Set in a narrow gorge on the Yesilirmak (Iris) River, Amasya dates from the third century B.C.The ruins of the citadel - where an Ottoman Palace and a secret underground passageway remain-rise from the craggy rock. Hewn into rock above the city, impressive Roman rock tombs are lit at night creating a spectacular image. The beauty of Amasya's natural surroundings and its splendid architectural legacy have combined to endow the city with the accolade of one of the most beautiful cities in Turkey. Among the sights of interest for visitors, the 13th century Seljuk Burmali Minare Mosque, the Torumtay Tomb and Gok Medrese, the 14th century Ilhanid Hospital with lovely reliefs around its portal, the 15th century Sultan Beyazit Mosque complex and the unusual octagonal Buyuk Aga Medrese (koran school) should not be missed.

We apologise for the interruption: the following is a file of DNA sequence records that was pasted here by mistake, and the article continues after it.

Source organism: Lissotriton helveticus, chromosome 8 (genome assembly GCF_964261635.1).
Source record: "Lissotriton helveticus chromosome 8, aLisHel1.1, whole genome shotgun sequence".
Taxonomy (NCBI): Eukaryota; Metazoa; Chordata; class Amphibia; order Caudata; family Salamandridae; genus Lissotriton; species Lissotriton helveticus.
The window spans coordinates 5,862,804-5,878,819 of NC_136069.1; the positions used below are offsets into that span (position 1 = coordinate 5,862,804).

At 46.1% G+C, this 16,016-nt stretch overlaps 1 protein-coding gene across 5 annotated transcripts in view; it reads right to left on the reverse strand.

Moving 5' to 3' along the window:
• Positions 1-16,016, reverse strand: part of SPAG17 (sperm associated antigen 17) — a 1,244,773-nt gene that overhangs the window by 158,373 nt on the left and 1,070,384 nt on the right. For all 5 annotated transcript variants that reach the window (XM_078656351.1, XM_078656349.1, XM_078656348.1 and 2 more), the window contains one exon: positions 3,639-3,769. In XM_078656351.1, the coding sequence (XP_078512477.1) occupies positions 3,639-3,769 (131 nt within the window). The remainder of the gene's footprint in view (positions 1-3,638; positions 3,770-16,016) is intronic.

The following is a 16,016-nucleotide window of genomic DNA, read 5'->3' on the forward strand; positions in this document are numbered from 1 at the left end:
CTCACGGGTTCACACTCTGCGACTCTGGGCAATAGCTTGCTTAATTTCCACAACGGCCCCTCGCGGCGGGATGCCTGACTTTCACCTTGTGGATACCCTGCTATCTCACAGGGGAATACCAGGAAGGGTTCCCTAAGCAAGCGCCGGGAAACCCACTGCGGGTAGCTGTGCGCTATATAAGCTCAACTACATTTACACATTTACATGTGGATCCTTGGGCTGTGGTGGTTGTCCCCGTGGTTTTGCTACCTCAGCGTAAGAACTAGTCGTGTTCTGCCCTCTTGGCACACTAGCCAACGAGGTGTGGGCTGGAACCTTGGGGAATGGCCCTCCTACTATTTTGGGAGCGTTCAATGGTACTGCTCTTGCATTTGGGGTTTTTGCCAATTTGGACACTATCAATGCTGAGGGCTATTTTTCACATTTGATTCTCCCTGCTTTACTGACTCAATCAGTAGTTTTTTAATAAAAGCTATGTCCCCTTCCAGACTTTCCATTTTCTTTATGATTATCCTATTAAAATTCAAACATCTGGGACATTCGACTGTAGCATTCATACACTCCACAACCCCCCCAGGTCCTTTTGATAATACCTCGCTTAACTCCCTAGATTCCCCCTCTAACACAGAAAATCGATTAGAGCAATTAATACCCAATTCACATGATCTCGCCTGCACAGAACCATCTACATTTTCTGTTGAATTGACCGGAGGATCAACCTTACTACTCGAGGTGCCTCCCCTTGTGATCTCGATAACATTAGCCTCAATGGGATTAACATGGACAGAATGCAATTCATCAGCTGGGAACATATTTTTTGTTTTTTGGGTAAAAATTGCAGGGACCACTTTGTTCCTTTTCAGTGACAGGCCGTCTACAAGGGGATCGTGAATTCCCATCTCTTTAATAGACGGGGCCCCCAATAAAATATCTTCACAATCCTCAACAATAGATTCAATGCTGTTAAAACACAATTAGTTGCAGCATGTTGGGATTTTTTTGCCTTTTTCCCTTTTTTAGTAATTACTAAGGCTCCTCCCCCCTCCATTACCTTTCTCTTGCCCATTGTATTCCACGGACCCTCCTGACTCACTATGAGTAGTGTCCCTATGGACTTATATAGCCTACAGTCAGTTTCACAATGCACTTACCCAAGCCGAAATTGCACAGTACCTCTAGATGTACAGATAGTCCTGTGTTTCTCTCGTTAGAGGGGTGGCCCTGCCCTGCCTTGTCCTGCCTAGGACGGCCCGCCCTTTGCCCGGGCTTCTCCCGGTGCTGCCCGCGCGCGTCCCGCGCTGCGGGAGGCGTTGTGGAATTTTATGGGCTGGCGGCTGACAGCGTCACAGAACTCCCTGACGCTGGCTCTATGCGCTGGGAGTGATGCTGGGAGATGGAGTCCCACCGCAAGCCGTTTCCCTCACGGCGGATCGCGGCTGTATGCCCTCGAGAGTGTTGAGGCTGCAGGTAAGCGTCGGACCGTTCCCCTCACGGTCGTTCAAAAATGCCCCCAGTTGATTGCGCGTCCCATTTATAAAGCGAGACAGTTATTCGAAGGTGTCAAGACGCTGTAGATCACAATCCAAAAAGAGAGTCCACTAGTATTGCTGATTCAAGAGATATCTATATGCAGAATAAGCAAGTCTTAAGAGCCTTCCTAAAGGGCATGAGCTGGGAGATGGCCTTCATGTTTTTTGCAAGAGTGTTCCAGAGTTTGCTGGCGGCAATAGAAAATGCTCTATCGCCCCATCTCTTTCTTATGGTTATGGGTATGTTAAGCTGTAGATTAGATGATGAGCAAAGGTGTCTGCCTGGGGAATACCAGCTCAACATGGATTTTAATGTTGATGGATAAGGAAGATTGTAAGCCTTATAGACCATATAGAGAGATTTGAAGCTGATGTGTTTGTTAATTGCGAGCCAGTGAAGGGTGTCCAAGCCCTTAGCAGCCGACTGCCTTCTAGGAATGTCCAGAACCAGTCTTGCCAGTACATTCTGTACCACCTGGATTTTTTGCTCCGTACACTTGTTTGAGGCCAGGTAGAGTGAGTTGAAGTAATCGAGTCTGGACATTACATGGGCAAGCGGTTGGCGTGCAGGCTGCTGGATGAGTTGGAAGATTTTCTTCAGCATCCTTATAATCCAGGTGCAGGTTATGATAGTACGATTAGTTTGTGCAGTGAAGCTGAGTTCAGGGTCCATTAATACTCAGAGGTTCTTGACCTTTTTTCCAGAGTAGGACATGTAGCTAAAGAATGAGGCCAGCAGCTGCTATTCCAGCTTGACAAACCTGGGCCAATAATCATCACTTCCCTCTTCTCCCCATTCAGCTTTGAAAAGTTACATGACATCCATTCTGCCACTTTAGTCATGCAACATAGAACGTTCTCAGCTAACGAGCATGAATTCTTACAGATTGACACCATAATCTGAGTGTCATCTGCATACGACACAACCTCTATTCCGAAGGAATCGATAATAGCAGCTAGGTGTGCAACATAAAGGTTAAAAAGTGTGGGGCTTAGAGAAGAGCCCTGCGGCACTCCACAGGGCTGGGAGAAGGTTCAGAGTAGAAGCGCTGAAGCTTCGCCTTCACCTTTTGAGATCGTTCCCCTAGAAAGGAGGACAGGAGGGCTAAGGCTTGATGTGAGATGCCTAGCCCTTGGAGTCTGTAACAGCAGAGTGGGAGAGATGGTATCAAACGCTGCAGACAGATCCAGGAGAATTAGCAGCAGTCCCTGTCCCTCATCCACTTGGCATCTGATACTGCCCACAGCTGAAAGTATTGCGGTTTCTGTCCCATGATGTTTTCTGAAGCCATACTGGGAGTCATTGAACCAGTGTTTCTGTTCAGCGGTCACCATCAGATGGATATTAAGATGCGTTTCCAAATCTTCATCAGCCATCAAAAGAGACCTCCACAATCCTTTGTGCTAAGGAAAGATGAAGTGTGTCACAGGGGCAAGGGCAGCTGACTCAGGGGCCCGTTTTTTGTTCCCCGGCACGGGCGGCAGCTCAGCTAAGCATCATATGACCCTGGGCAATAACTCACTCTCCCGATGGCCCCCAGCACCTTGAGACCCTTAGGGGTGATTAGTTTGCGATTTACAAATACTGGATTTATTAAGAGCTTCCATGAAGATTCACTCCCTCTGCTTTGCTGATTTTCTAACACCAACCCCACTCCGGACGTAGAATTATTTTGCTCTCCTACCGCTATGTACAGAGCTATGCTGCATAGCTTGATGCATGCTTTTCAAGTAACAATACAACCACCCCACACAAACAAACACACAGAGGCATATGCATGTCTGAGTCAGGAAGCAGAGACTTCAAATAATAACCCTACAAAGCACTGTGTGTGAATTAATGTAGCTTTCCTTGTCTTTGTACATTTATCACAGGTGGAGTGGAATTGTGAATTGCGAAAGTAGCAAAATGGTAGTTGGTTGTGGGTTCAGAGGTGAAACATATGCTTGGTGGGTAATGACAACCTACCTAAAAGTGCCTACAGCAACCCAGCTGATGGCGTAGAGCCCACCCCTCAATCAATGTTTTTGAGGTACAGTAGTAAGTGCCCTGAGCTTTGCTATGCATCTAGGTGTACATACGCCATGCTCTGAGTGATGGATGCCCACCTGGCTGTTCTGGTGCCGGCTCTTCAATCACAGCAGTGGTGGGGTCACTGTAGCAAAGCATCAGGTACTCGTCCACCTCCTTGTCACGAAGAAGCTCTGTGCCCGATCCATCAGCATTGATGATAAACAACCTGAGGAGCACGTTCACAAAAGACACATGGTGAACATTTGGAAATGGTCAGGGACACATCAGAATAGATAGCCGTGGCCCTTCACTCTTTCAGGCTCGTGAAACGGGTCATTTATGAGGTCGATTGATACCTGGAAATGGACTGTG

Traditional wooden Turkish mansions, or konaks, on the north bank of the Yesilirmak River in the Hatuniye quarter (Yaliboyu), have been restored to their former splendor, and some of these have been turned into guest-houses. The restored 19th century Hazeranlar Konagi, one of the loveliest,now houses an art gallery on the first floor and the Ethnography Museum on the second. The Archaeology Museum has an interesting collection of regional artifacts including mummies of the Mongol jihanid rulers of Amasya.Cafes, restaurants, tea gardens and parks line the riverside and provide tranquil spots from which to enjoy the city's romantic atmosphere. From the top of Cakallar Hill you have a beautiful view of the city.Just 50 km northeast of Amasya amid magnificent mountain scenery, Borabay Lake is a popular place for day trips. Amasya is surrounded by orchards which produce some of the world's most delicious apples.